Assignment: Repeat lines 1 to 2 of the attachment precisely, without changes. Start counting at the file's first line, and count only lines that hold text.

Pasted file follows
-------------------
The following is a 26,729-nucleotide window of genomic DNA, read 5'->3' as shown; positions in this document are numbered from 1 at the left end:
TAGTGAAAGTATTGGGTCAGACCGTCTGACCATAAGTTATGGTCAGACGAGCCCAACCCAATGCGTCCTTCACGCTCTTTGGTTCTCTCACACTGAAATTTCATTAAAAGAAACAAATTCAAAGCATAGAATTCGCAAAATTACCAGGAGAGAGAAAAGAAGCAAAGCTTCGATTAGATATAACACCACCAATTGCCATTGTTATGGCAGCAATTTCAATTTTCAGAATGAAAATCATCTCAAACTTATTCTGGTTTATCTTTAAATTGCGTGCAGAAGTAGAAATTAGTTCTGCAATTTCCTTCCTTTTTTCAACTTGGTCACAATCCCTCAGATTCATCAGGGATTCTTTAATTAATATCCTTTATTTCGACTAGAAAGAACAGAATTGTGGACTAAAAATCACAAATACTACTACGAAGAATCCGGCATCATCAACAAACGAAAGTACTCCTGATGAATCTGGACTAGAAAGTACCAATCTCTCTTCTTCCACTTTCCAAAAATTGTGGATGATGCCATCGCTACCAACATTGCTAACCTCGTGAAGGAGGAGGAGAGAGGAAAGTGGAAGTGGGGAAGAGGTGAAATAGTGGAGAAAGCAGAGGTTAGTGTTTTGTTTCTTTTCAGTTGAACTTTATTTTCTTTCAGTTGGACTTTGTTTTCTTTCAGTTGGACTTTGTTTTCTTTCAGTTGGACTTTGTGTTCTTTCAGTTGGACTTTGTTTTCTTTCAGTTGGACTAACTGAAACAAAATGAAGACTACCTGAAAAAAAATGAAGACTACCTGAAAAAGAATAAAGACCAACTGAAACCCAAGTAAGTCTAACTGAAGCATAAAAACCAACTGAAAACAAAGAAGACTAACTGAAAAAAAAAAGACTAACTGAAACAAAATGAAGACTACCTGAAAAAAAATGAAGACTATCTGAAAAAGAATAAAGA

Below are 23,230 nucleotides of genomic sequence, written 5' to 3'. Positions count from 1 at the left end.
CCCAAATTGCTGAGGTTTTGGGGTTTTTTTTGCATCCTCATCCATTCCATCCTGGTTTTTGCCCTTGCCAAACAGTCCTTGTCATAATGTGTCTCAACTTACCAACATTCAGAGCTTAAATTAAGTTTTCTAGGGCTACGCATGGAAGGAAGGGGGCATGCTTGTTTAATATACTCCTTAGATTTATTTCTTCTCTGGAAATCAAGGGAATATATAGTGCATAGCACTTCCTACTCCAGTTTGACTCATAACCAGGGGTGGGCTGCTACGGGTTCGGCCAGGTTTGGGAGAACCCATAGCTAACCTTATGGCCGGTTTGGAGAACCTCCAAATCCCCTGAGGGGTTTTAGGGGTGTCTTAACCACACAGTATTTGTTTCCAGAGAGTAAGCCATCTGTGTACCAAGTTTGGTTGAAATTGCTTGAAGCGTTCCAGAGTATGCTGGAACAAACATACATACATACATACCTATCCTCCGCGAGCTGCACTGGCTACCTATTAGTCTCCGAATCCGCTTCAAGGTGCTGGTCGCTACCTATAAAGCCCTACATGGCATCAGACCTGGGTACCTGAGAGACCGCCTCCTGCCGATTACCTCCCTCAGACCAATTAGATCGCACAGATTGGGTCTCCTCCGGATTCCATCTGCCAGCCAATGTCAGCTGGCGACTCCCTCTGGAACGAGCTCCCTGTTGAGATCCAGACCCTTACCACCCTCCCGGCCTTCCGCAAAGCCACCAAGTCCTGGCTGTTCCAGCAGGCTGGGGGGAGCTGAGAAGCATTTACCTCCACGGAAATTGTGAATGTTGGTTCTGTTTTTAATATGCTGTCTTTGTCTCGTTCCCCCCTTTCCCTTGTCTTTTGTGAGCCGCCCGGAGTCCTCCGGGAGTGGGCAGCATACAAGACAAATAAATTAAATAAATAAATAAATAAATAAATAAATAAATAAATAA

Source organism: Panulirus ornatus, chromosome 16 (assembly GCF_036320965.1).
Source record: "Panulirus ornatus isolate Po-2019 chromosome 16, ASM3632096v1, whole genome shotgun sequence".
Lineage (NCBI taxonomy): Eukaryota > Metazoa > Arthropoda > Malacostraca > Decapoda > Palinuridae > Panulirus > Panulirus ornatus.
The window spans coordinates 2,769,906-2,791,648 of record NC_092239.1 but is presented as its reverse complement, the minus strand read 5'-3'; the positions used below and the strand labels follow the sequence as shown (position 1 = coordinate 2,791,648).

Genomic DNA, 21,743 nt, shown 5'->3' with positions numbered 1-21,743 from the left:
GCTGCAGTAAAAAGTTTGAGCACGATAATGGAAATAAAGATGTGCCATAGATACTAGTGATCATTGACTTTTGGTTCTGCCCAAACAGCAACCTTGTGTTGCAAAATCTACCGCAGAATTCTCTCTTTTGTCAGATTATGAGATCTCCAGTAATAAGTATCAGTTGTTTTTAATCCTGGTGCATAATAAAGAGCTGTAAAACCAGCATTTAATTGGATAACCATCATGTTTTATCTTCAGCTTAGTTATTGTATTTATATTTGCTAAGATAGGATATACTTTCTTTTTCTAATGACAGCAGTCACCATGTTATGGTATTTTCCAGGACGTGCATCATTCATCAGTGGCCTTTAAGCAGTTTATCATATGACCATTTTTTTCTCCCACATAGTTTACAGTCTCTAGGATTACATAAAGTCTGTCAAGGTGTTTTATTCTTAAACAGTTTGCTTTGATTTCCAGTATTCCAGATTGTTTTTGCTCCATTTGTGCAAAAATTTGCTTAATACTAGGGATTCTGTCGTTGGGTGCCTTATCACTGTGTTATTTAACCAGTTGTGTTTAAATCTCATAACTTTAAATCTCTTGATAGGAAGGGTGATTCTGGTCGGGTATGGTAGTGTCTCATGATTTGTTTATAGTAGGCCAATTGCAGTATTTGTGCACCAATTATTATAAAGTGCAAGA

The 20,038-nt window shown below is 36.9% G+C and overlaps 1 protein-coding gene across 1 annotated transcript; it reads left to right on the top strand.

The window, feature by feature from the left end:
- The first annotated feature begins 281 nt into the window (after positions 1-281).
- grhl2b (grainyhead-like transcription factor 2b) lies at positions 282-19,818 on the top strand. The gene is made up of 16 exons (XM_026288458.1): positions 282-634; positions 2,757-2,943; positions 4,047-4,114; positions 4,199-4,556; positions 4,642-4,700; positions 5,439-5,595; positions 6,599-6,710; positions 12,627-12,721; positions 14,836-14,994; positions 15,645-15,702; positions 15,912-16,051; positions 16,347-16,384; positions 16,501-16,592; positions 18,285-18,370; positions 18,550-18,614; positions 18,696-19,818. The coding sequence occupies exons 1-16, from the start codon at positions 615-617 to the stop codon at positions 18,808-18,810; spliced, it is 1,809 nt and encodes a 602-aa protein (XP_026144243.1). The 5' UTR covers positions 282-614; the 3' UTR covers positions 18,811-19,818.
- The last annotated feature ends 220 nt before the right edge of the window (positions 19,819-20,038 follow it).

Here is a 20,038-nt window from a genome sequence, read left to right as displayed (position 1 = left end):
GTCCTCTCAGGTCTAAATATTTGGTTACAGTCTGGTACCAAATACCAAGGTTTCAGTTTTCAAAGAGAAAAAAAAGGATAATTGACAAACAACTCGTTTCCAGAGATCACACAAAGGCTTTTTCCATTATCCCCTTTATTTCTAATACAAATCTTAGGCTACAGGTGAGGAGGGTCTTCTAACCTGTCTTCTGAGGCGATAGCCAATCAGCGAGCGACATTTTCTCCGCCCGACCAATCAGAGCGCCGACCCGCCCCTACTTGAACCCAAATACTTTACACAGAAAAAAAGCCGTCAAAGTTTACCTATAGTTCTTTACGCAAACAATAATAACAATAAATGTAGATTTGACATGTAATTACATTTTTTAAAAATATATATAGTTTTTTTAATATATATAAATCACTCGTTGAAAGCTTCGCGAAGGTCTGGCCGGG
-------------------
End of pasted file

The following is a 26,729-nucleotide window of genomic DNA, read 5'->3' as shown; positions in this document are numbered from 1 at the left end:
TAGTGAAAGTATTGGGTCAGACCGTCTGACCATAAGTTATGGTCAGACGAGCCCAACCCAATGCGTCCTTCACGCTCTTTGGTTCTCTCACACTGAAATTTCATTAAAAGAAACAAATTCAAAGCATAGAATTCGCAAAATTACCAGGAGAGAGAAAAGAAGCAAAGCTTCGATTAGATATAACACCACCAATTGCCATTGTTATGGCAGCAATTTCAATTTTCAGAATGAAAATCATCTCAAACTTATTCTGGTTTATCTTTAAATTGCGTGCAGAAGTAGAAATTAGTTCTGCAATTTCCTTCCTTTTTTCAACTTGGTCACAATCCCTCAGATTCATCAGGGATTCTTTAATTAATATCCTTTATTTCGACTAGAAAGAACAGAATTGTGGACTAAAAATCACAAATACTACTACGAAGAATCCGGCATCATCAACAAACGAAAGTACTCCTGATGAATCTGGACTAGAAAGTACCAATCTCTCTTCTTCCACTTTCCAAAAATTGTGGATGATGCCATCGCTACCAACATTGCTAACCTCGTGAAGGAGGAGGAGAGAGGAAAGTGGAAGTGGGGAAGAGGTGAAATAGTGGAGAAAGCAGAGGTTAGTGTTTTGTTTCTTTTCAGTTGAACTTTATTTTCTTTCAGTTGGACTTTGTTTTCTTTCAGTTGGACTTTGTTTTCTTTCAGTTGGACTTTGTGTTCTTTCAGTTGGACTTTGTTTTCTTTCAGTTGGACTAACTGAAACAAAATGAAGACTACCTGAAAAAAAATGAAGACTACCTGAAAAAGAATAAAGACCAACTGAAACCCAAGTAAGTCTAACTGAAGCATAAAAACCAACTGAAAACAAAGAAGACTAACTGAAAAAAAAAAGACTAACTGAAACAAAATGAAGACTACCTGAAAAAAAATGAAGACTATCTGAAAAAGAATAAAGA